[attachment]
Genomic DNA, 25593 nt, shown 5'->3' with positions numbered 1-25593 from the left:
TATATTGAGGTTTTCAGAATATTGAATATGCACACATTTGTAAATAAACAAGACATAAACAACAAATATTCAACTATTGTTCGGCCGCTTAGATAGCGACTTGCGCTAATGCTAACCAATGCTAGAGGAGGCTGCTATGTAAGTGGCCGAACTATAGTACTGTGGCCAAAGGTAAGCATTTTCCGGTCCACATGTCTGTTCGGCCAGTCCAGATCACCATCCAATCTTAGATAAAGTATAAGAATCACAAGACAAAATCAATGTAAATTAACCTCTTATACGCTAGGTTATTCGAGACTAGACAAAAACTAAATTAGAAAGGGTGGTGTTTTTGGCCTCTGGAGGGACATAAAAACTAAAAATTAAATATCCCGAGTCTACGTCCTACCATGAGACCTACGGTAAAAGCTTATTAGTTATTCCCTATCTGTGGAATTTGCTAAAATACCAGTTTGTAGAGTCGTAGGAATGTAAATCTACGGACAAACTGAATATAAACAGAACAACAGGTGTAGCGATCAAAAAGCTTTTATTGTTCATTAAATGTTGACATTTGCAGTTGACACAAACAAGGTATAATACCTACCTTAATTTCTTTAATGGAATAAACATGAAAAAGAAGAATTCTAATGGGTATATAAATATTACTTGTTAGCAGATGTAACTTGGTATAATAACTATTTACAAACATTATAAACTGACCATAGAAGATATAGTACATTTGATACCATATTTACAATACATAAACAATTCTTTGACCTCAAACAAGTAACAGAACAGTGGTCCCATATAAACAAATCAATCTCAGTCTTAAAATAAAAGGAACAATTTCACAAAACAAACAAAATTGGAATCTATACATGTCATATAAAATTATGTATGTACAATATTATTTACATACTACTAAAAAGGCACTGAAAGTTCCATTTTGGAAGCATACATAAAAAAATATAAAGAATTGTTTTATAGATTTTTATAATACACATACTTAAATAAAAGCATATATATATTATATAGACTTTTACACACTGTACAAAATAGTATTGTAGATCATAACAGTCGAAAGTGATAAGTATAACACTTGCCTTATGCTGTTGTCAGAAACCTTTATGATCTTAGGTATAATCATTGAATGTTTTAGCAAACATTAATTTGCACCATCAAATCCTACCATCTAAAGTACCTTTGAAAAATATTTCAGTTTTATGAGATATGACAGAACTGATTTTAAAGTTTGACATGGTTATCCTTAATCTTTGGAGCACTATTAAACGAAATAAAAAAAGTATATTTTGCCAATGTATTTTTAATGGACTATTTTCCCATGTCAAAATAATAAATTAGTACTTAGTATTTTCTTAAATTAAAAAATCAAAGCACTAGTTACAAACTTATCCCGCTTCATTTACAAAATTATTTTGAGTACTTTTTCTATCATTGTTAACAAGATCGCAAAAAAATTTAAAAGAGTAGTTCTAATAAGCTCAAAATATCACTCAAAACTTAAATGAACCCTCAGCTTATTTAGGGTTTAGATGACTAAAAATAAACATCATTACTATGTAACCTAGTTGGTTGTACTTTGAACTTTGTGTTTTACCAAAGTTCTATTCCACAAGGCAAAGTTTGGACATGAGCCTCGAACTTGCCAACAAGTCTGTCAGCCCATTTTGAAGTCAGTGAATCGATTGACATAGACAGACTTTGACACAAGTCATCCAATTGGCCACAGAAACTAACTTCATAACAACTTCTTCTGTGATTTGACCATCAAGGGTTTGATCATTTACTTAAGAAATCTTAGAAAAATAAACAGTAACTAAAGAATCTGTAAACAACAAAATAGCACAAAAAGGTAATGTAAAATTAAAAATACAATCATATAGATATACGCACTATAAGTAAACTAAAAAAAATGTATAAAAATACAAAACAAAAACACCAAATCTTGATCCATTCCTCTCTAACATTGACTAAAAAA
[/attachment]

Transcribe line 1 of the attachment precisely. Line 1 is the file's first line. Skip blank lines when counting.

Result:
Genomic DNA, 25593 nt, shown 5'->3' with positions numbered 1-25593 from the left: